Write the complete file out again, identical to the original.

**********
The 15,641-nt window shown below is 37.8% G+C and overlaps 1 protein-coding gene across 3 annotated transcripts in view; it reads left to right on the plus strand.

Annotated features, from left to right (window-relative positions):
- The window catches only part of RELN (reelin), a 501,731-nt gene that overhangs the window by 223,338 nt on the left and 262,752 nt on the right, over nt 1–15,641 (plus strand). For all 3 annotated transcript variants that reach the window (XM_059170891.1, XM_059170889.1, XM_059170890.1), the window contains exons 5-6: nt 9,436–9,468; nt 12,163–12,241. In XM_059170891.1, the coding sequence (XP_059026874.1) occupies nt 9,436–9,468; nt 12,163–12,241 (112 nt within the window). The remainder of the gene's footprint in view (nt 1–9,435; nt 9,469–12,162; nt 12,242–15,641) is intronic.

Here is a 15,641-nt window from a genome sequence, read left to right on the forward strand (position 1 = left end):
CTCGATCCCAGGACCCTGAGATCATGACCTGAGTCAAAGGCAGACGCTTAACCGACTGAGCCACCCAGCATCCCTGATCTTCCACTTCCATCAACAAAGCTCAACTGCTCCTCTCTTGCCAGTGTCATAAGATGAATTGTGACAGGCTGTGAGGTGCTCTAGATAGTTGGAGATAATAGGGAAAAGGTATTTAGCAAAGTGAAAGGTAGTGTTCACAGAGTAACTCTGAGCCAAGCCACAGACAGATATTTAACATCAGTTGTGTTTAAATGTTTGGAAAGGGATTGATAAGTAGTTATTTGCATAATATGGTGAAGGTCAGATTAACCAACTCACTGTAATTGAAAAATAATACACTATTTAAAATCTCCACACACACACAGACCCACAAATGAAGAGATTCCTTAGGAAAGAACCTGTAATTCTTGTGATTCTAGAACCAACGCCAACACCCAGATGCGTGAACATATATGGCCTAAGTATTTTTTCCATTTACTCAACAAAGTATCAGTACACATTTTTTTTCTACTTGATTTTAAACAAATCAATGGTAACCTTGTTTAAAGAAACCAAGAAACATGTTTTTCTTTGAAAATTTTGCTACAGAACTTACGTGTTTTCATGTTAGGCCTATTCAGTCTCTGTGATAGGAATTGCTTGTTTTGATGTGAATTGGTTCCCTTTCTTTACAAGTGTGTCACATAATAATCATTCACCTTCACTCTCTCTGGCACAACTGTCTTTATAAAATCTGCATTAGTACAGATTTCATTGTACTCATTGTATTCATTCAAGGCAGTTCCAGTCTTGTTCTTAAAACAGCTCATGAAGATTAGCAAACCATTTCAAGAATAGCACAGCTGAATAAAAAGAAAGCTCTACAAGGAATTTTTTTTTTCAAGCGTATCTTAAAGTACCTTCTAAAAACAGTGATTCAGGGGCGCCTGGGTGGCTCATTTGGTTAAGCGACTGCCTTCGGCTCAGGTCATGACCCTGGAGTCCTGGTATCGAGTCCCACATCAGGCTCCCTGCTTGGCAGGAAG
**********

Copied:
The 15,641-nt window shown below is 37.8% G+C and overlaps 1 protein-coding gene across 3 annotated transcripts in view; it reads left to right on the plus strand.

Annotated features, from left to right (window-relative positions):
- The window catches only part of RELN (reelin), a 501,731-nt gene that overhangs the window by 223,338 nt on the left and 262,752 nt on the right, over nt 1–15,641 (plus strand). For all 3 annotated transcript variants that reach the window (XM_059170891.1, XM_059170889.1, XM_059170890.1), the window contains exons 5-6: nt 9,436–9,468; nt 12,163–12,241. In XM_059170891.1, the coding sequence (XP_059026874.1) occupies nt 9,436–9,468; nt 12,163–12,241 (112 nt within the window). The remainder of the gene's footprint in view (nt 1–9,435; nt 9,469–12,162; nt 12,242–15,641) is intronic.

Here is a 15,641-nt window from a genome sequence, read left to right on the forward strand (position 1 = left end):
CTCGATCCCAGGACCCTGAGATCATGACCTGAGTCAAAGGCAGACGCTTAACCGACTGAGCCACCCAGCATCCCTGATCTTCCACTTCCATCAACAAAGCTCAACTGCTCCTCTCTTGCCAGTGTCATAAGATGAATTGTGACAGGCTGTGAGGTGCTCTAGATAGTTGGAGATAATAGGGAAAAGGTATTTAGCAAAGTGAAAGGTAGTGTTCACAGAGTAACTCTGAGCCAAGCCACAGACAGATATTTAACATCAGTTGTGTTTAAATGTTTGGAAAGGGATTGATAAGTAGTTATTTGCATAATATGGTGAAGGTCAGATTAACCAACTCACTGTAATTGAAAAATAATACACTATTTAAAATCTCCACACACACACAGACCCACAAATGAAGAGATTCCTTAGGAAAGAACCTGTAATTCTTGTGATTCTAGAACCAACGCCAACACCCAGATGCGTGAACATATATGGCCTAAGTATTTTTTCCATTTACTCAACAAAGTATCAGTACACATTTTTTTTCTACTTGATTTTAAACAAATCAATGGTAACCTTGTTTAAAGAAACCAAGAAACATGTTTTTCTTTGAAAATTTTGCTACAGAACTTACGTGTTTTCATGTTAGGCCTATTCAGTCTCTGTGATAGGAATTGCTTGTTTTGATGTGAATTGGTTCCCTTTCTTTACAAGTGTGTCACATAATAATCATTCACCTTCACTCTCTCTGGCACAACTGTCTTTATAAAATCTGCATTAGTACAGATTTCATTGTACTCATTGTATTCATTCAAGGCAGTTCCAGTCTTGTTCTTAAAACAGCTCATGAAGATTAGCAAACCATTTCAAGAATAGCACAGCTGAATAAAAAGAAAGCTCTACAAGGAATTTTTTTTTTCAAGCGTATCTTAAAGTACCTTCTAAAAACAGTGATTCAGGGGCGCCTGGGTGGCTCATTTGGTTAAGCGACTGCCTTCGGCTCAGGTCATGACCCTGGAGTCCTGGTATCGAGTCCCACATCAGGCTCCCTGCTTGGCAGGAAG